According to a senior researcher at the Foreign Relations Bureau, "Everyone wants to polish their image using Palestine." The London-based Iraqi opposition organisation's Ahmad Mahmoud made his comment following US President Donald Trump's formal recognition of Jerusalem as the capital of Israel last week.
Militias big and small have spoken in unison against what was initially viewed as an impromptu announcement by Trump, and have promised to liberate Jerusalem and end America's combat mission in Iraq once and for all. The strategy for this has yet to emerge, but Trump's declaration has speeded-up the demise of his country's framework of cooperation with Baghdad-led militias; the removal of US troops from Iraq is behind opposition to his pro-Israel move.
First in a long line of militia critics was Iranian-backed Harakat Hezbollah Al-Nujaba paramilitary group. Its official spokesman, Akram Al-Kaabi, warned that America had made itself a target, describing an attack on US forces as legitimate in response to Trump's sharp swerve on the status of Jerusalem.
Taking their cue from Harakat Hezbollah, Sadrist-aligned Sarayat Al-Salam militia has voiced equivalent threats to remove US troops from Iraqi soil. Muqtada Al-Sadr himself went as far as to announce the formation of a new militia — Qudsiyu Al-Sadr — tasked with liberating Jerusalem; it is a distinct entity from Sarayat Al-Salam. "The Islamic Resistance Movement," Sadr warned, "would like to remind Israel that we can reach its borders via Syria."
The Iraqi imam's followers flooded Baghdad's sprawling Sadr City last Friday in a show of manufactured dissent against Trump's treachery for reversing decades of US foreign policy. Blistering remarks voiced by Sadr, his protégés and paramilitary commanders are, by and large, conceived largely in response to antagonism that mirrors their own.
So much is expected, but the five-year partnership between Washington and Baghdad appears to be out of step with rhetoric escalated by Iran-sponsored Shia militias. Notwithstanding their self-promotion, documented abuse exercised by militias against Iraq's Palestinian community undermines their claims about Jerusalem.
Calls for the Muslim Ummah's unity, as emphasised by Sadr, similarly overlook his long history of stoking sectarian violence against Sunnis. "We call on all Islamic and Arab countries to ensure the closure of America's embassies, even if temporarily," he said. Israeli embassies should be closed permanently, he insisted.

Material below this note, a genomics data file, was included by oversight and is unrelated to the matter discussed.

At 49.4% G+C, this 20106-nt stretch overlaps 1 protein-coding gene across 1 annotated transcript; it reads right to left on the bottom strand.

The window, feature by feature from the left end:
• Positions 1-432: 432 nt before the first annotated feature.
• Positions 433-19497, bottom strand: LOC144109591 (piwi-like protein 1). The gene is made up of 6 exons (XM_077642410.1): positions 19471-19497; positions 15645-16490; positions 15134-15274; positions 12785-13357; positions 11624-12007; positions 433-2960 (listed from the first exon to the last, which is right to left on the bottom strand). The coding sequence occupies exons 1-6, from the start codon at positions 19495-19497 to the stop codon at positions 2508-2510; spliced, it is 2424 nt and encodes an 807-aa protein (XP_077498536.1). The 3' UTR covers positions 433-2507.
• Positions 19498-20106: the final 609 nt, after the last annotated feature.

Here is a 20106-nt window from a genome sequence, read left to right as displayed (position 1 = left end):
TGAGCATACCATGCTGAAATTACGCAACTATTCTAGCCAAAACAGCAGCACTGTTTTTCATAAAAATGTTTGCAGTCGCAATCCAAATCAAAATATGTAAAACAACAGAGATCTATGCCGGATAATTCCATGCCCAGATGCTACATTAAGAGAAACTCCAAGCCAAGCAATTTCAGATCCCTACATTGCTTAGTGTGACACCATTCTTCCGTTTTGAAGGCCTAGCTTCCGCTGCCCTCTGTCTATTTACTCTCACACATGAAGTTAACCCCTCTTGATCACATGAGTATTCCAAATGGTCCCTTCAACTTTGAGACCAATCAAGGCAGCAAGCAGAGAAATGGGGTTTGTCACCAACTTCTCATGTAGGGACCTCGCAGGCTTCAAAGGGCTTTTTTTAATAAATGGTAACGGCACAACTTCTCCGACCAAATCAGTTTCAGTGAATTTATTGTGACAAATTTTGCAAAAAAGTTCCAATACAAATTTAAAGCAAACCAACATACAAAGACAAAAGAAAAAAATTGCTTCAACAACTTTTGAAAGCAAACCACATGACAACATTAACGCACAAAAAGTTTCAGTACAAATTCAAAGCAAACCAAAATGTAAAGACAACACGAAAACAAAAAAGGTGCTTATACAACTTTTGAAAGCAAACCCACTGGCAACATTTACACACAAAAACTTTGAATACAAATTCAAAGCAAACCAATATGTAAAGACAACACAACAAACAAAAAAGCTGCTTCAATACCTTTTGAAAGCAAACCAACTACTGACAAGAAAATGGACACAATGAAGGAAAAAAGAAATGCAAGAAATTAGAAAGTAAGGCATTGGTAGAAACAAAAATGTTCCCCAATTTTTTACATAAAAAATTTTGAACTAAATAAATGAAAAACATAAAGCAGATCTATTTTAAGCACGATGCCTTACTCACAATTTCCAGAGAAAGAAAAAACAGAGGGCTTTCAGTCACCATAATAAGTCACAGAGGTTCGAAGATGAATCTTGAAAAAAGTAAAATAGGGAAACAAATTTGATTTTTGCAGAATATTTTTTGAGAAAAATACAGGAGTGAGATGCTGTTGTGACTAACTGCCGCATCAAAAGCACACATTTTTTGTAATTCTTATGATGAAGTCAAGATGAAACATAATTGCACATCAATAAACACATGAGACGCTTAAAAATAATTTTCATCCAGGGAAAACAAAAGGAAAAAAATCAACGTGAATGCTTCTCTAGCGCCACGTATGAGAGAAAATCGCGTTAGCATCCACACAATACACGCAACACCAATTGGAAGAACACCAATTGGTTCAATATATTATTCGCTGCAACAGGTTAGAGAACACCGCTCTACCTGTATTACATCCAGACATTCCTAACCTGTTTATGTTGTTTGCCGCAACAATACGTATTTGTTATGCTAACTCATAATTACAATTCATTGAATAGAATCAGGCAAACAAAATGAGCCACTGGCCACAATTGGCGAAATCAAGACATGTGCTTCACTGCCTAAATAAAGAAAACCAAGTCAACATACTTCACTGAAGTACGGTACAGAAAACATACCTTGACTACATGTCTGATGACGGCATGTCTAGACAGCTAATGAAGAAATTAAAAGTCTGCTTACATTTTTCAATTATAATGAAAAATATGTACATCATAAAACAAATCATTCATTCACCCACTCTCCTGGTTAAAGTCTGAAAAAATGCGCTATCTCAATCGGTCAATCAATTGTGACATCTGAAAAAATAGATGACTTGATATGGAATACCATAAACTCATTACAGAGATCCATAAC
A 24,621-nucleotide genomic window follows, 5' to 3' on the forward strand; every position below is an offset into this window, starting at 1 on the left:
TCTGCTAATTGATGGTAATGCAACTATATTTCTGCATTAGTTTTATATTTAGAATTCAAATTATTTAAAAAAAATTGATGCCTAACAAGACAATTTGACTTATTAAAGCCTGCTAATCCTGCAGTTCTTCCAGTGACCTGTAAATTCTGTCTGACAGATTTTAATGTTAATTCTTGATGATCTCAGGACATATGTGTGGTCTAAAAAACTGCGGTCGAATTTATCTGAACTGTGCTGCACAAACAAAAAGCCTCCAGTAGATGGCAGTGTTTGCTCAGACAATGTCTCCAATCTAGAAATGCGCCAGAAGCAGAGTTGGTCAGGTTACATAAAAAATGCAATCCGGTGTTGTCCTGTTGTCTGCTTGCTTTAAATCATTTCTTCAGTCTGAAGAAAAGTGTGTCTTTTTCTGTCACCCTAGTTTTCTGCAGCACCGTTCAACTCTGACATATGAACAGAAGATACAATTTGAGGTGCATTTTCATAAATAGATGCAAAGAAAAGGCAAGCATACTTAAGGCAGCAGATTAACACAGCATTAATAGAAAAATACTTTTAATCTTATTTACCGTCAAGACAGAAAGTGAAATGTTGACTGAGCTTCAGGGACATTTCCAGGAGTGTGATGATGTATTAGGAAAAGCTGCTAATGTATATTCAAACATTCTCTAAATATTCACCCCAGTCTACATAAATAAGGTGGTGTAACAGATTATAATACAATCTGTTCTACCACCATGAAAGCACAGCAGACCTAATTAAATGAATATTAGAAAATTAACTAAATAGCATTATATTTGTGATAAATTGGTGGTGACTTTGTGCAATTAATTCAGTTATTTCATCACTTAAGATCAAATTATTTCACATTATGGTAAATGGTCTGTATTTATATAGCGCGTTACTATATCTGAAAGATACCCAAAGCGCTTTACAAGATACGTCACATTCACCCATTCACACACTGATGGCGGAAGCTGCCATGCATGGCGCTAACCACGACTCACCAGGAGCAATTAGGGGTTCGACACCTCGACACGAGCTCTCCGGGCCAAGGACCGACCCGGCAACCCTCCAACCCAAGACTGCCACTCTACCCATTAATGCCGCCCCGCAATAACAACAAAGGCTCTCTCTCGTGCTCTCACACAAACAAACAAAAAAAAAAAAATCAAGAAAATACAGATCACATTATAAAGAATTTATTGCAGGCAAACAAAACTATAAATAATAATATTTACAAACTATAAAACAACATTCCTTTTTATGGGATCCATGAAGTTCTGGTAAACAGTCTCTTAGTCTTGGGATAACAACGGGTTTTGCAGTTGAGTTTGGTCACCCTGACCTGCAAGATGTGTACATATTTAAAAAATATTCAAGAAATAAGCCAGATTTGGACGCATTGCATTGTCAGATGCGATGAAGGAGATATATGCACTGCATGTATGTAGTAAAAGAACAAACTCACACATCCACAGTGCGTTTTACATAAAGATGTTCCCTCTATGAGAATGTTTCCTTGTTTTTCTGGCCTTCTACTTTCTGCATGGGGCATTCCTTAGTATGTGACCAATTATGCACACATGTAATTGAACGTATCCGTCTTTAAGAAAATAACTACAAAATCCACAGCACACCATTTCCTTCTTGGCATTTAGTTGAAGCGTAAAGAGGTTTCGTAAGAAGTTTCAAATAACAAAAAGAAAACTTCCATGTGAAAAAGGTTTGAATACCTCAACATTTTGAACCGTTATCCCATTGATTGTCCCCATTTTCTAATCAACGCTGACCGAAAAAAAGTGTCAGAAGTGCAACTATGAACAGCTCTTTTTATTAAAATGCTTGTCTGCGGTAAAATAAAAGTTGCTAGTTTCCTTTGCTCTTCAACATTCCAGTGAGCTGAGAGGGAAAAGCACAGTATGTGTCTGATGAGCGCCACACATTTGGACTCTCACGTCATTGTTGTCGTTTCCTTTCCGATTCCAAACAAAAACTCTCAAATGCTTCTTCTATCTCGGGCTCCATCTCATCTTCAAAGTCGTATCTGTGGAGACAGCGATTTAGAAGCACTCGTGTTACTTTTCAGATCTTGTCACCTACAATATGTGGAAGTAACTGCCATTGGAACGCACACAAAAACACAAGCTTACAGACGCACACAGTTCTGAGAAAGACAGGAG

The speech appears to have offered Sadr another opportunity for voicing objections to the wars in which Iraq's neighbours are embroiled. He has emphasised the role that Saudi Arabia could play as the protector of Jerusalem. Resolving the Saudi-Iran rift, he added, "aids our mission in confronting the common enemy that is Israel."
In linking the status of Jerusalem to the rift between Riyadh and Tehran, Sadr has exposed himself as an impediment to finding a resolution for religious and political rivalries in the wider region. The chances of Saudi leading Jerusalem's liberation, while its arms are linked with Israel on one side and America on the other, are slim. Homing in on Saudi allows Sadr to buy time and use Jerusalem as a bargaining chip.
The Foreign Relations Bureau questioned the logic of his speech, and asked whether Saudi Arabia will step up and "serve as the nucleus of Islamic resistance against Israel's occupation of Jerusalem while [Sadr] and other militias continue to follow Tehran as their prayer compass."
It is ironic that while Sadr stands against Trump's illegal endorsement of Jerusalem as Israel's capital, 14 years ago he endorsed a different illegal undertaking in the shape of the occupation of his own country by a US-led coalition. Today, more than 5,000 US troops are still in Iraq, and are there to stay until Daesh has been annihilated. The commander of the Saraya al-Khorasani militia, Ali Al-Yasiri, accuses America of exploiting its jurisdiction to renew its stay in Iraq, despite being uninvited.
The road to Jerusalem's liberation will need more than words. For now, though, Iraqi militias are using this latest opportunity to enhance their power and prestige ahead of next year's parliamentary elections. Former Iraqi Prime Minister Nouri Al-Maliki, the commander of the Asa'ib Ahl Al-Haq militia, Qais Al-Khazali, and others, have joined in the chorus, slamming Trump's latest executive order as "a declaration of war".
The Iraqi militias look set to continue to promise that 2018 will mark the closing chapter of America's uninvited stay in their country. Trump's attack on Jerusalem is ammunition for their cause.
The views expressed in this article belong to the author and do not necessarily reflect the editorial policy of Middle East Monitor.